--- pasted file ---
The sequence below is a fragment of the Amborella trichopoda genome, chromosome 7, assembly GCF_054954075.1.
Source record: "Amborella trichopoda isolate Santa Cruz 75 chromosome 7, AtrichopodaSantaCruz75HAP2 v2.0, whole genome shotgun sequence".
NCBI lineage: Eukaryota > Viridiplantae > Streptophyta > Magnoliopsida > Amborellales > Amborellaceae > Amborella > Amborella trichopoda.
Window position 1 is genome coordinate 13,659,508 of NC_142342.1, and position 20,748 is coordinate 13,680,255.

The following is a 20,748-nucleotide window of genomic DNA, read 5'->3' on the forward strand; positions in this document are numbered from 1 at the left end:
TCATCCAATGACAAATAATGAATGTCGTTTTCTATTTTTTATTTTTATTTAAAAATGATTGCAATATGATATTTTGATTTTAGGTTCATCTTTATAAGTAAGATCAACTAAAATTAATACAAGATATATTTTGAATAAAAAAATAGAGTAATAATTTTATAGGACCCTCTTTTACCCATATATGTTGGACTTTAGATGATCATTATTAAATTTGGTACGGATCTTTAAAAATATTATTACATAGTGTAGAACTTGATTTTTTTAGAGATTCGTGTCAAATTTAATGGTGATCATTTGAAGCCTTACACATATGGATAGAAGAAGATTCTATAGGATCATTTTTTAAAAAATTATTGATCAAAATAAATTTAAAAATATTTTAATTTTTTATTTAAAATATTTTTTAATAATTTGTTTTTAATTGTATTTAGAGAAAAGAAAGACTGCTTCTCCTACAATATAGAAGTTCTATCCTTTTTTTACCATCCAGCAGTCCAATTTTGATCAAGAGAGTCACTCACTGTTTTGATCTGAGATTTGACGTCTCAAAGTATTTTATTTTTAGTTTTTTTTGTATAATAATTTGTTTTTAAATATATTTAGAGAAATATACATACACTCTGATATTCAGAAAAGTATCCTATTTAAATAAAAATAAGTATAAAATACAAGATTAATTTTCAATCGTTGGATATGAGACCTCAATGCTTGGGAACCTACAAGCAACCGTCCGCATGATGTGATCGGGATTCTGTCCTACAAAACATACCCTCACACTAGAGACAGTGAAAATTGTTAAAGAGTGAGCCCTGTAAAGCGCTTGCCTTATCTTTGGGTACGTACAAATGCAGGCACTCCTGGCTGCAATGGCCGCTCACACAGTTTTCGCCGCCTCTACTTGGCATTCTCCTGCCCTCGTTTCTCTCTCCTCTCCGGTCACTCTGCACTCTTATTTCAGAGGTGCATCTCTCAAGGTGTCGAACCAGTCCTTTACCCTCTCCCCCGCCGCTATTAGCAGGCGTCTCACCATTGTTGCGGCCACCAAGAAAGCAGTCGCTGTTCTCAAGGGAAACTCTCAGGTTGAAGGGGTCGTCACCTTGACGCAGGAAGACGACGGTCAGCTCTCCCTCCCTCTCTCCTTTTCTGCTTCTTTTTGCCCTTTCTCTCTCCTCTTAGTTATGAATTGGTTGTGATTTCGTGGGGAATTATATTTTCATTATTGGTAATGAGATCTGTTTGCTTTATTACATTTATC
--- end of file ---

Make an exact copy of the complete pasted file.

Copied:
The sequence below is a fragment of the Amborella trichopoda genome, chromosome 7, assembly GCF_054954075.1.
Source record: "Amborella trichopoda isolate Santa Cruz 75 chromosome 7, AtrichopodaSantaCruz75HAP2 v2.0, whole genome shotgun sequence".
NCBI lineage: Eukaryota > Viridiplantae > Streptophyta > Magnoliopsida > Amborellales > Amborellaceae > Amborella > Amborella trichopoda.
Window position 1 is genome coordinate 13,659,508 of NC_142342.1, and position 20,748 is coordinate 13,680,255.

The following is a 20,748-nucleotide window of genomic DNA, read 5'->3' on the forward strand; positions in this document are numbered from 1 at the left end:
TCATCCAATGACAAATAATGAATGTCGTTTTCTATTTTTTATTTTTATTTAAAAATGATTGCAATATGATATTTTGATTTTAGGTTCATCTTTATAAGTAAGATCAACTAAAATTAATACAAGATATATTTTGAATAAAAAAATAGAGTAATAATTTTATAGGACCCTCTTTTACCCATATATGTTGGACTTTAGATGATCATTATTAAATTTGGTACGGATCTTTAAAAATATTATTACATAGTGTAGAACTTGATTTTTTTAGAGATTCGTGTCAAATTTAATGGTGATCATTTGAAGCCTTACACATATGGATAGAAGAAGATTCTATAGGATCATTTTTTAAAAAATTATTGATCAAAATAAATTTAAAAATATTTTAATTTTTTATTTAAAATATTTTTTAATAATTTGTTTTTAATTGTATTTAGAGAAAAGAAAGACTGCTTCTCCTACAATATAGAAGTTCTATCCTTTTTTTACCATCCAGCAGTCCAATTTTGATCAAGAGAGTCACTCACTGTTTTGATCTGAGATTTGACGTCTCAAAGTATTTTATTTTTAGTTTTTTTTGTATAATAATTTGTTTTTAAATATATTTAGAGAAATATACATACACTCTGATATTCAGAAAAGTATCCTATTTAAATAAAAATAAGTATAAAATACAAGATTAATTTTCAATCGTTGGATATGAGACCTCAATGCTTGGGAACCTACAAGCAACCGTCCGCATGATGTGATCGGGATTCTGTCCTACAAAACATACCCTCACACTAGAGACAGTGAAAATTGTTAAAGAGTGAGCCCTGTAAAGCGCTTGCCTTATCTTTGGGTACGTACAAATGCAGGCACTCCTGGCTGCAATGGCCGCTCACACAGTTTTCGCCGCCTCTACTTGGCATTCTCCTGCCCTCGTTTCTCTCTCCTCTCCGGTCACTCTGCACTCTTATTTCAGAGGTGCATCTCTCAAGGTGTCGAACCAGTCCTTTACCCTCTCCCCCGCCGCTATTAGCAGGCGTCTCACCATTGTTGCGGCCACCAAGAAAGCAGTCGCTGTTCTCAAGGGAAACTCTCAGGTTGAAGGGGTCGTCACCTTGACGCAGGAAGACGACGGTCAGCTCTCCCTCCCTCTCTCCTTTTCTGCTTCTTTTTGCCCTTTCTCTCTCCTCTTAGTTATGAATTGGTTGTGATTTCGTGGGGAATTATATTTTCATTATTGGTAATGAGATCTGTTTGCTTTATTACATTTATC